Date of Award


Document Type



Edith Cowan University

Degree Name

Bachelor of Arts Management Honours


Western Australian Academy of Performing Arts (WAAPA)


Faculty of Education and Arts

First Supervisor

Christopher Chalon


The purpose of this study is to examine why individuals philanthropically contribute finances to public art galleries in Australia. As· government funding decreases philanthropy is becoming an increasingly attractive option for public art galleries as alternative sources of revenue need to be sought. A thorough understanding of the factors that influence giving is imperative for any organisation that engages in philanthropy as a revenue stream. This study examines these factors using a fundraising campaign conducted by the National Gallety of Victoria as a case in point. The motivations and characteristics of donors who gave to this campaign are examined using the between-method form of triangulation. In particular, a total of 64 donors completed a questionnaire and 6 donors participated in semi-structured interviews. Both these methods were designed around the factors that influence giving outlined by Sargeant (1999). This study found that NGV donors are typical arts attendees, consistent with international literature. They are wealthy, jn the late stages of their life and share a love for the visual arts. All these elements were shared amongst donors; a positive reaction to the way they were approached, a good perception of the NGV, and some kind of past experience with it. Six motivational factors were identified through the use of principal axis factoring; 'Personal Rewards', 'Altruistic Appreciation', 'Social Benefits', 'Benefits', 'Expectations' and 'Gratitude'. Each factor had varying levels of importance, however, overall it was found that benefactors were more strongly motivated by intrinsic motivations than extrinsic rewards. The only notable exception is the extrinsic reward that donors can receive through enjoying the gallery improvements made possible by their donation. This motivation is not dominant in current literature and could be specific to the visual arts, as would often not be relevant to most charities. Numerous tests were conducted to assess 11 hypotheses relating to how various characteristics vary according to the size of the contribution made. Overall it was found that females give more often, but when men do give, they give higher amounts. It was also found that chief wage earners give larger contributions than non chief wage earners, higher income levels result in greater contributions, and the stronger motivation to give, intrinsic or extrinsic, the larger the contribution. Higher levels of past experience with giving and public art galleries also correlated with higher contributions. While findings may not readily be generalised outside its specific context, this study aims to provide some empirical evidence towards this area which may help other art galleries further understand donors, and consequently aid the solicitation of future gifts.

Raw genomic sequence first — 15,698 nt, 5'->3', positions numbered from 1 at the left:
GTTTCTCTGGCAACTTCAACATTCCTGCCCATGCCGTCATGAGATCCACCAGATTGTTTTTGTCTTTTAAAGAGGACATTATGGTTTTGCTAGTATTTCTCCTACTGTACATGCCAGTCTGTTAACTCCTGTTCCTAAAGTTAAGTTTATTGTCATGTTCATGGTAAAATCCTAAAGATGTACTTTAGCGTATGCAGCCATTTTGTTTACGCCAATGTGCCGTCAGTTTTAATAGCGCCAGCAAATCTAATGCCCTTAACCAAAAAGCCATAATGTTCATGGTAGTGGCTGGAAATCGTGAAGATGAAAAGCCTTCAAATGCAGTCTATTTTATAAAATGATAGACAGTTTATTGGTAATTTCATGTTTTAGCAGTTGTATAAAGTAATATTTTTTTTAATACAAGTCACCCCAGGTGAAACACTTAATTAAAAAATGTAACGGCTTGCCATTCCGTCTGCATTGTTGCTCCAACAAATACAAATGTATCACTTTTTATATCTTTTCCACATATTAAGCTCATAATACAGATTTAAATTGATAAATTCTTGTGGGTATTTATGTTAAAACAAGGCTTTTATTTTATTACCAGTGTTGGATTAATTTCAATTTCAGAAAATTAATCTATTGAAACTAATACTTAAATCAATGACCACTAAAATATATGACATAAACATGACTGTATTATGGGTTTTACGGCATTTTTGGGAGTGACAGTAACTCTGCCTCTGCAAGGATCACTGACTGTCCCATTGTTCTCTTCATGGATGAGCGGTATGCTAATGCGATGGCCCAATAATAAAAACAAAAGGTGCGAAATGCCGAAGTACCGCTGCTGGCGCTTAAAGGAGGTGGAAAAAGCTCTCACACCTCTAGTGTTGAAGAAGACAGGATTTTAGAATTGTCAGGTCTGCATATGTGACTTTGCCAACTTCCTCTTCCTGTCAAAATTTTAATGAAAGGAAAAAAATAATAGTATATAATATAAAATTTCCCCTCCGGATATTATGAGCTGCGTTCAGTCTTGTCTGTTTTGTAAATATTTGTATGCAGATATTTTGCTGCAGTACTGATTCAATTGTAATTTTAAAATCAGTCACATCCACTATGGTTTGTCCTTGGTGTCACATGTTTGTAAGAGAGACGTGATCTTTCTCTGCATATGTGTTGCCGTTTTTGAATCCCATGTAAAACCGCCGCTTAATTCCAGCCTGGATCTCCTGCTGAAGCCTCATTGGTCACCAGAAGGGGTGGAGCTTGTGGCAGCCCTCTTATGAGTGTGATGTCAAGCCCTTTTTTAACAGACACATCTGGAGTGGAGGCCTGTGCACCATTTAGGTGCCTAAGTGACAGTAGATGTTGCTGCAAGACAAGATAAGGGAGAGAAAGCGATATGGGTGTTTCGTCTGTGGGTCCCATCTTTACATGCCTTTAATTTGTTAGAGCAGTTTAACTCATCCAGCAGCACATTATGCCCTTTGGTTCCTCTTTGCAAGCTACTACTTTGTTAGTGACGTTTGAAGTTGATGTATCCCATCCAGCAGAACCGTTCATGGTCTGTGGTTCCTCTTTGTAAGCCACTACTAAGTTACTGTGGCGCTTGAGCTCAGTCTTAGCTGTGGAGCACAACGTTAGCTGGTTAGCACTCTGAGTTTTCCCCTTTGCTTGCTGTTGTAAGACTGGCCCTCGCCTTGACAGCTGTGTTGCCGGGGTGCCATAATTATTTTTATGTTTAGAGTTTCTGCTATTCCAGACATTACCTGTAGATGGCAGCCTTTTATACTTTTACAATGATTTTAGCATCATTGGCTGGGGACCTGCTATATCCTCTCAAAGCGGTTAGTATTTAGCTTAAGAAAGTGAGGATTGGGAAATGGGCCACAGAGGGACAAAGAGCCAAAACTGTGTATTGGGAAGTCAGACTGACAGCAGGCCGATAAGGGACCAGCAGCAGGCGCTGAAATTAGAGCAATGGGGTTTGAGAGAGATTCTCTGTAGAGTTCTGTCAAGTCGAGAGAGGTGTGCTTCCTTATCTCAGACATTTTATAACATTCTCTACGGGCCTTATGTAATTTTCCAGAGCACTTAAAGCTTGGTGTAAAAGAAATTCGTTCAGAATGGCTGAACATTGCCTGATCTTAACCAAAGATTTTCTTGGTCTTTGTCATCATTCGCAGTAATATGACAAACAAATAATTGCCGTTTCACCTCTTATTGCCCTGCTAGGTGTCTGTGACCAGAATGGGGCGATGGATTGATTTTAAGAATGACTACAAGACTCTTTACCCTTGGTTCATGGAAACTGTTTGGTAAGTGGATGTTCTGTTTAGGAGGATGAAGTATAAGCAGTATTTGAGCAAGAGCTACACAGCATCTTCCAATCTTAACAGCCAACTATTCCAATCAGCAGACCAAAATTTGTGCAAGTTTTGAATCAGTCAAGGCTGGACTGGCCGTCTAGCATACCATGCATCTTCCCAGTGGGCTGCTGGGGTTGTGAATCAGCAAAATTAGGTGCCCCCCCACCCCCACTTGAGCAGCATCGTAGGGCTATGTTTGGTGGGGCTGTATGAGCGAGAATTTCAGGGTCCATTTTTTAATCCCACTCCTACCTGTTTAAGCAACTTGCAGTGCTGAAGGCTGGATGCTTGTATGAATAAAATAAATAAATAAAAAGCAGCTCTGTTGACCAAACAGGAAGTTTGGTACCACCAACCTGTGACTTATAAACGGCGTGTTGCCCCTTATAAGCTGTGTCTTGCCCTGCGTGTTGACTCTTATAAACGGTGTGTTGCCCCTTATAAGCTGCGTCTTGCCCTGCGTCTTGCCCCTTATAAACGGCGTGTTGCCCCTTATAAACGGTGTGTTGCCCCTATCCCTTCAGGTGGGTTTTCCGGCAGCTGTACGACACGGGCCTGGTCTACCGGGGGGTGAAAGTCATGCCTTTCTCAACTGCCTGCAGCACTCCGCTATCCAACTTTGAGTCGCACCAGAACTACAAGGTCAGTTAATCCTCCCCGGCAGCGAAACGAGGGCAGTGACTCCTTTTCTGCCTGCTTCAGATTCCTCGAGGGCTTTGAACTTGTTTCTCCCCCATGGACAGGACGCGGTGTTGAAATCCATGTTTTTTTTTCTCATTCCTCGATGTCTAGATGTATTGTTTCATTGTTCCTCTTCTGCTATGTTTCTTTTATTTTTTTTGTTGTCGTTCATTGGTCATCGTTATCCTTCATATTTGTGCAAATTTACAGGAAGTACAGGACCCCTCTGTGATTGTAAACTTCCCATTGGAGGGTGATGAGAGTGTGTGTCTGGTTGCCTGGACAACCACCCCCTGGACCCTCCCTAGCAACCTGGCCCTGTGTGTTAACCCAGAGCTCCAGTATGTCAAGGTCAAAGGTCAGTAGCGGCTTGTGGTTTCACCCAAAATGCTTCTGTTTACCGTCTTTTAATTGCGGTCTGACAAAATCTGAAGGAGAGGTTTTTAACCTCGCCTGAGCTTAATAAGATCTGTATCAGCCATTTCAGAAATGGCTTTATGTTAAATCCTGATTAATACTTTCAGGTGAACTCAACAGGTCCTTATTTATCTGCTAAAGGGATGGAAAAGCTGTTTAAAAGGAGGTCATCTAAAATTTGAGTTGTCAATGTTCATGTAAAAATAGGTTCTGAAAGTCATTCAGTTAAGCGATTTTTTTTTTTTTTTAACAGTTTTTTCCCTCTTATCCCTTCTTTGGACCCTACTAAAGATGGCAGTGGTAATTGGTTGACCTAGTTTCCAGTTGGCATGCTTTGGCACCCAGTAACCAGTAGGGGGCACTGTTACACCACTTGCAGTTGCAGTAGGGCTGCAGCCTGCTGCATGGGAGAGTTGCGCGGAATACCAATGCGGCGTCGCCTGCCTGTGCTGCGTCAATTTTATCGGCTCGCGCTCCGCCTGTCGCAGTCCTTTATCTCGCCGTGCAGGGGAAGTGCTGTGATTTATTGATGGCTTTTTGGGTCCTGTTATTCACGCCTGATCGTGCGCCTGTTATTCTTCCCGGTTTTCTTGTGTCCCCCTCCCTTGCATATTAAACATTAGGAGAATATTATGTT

Included in

Art Practice Commons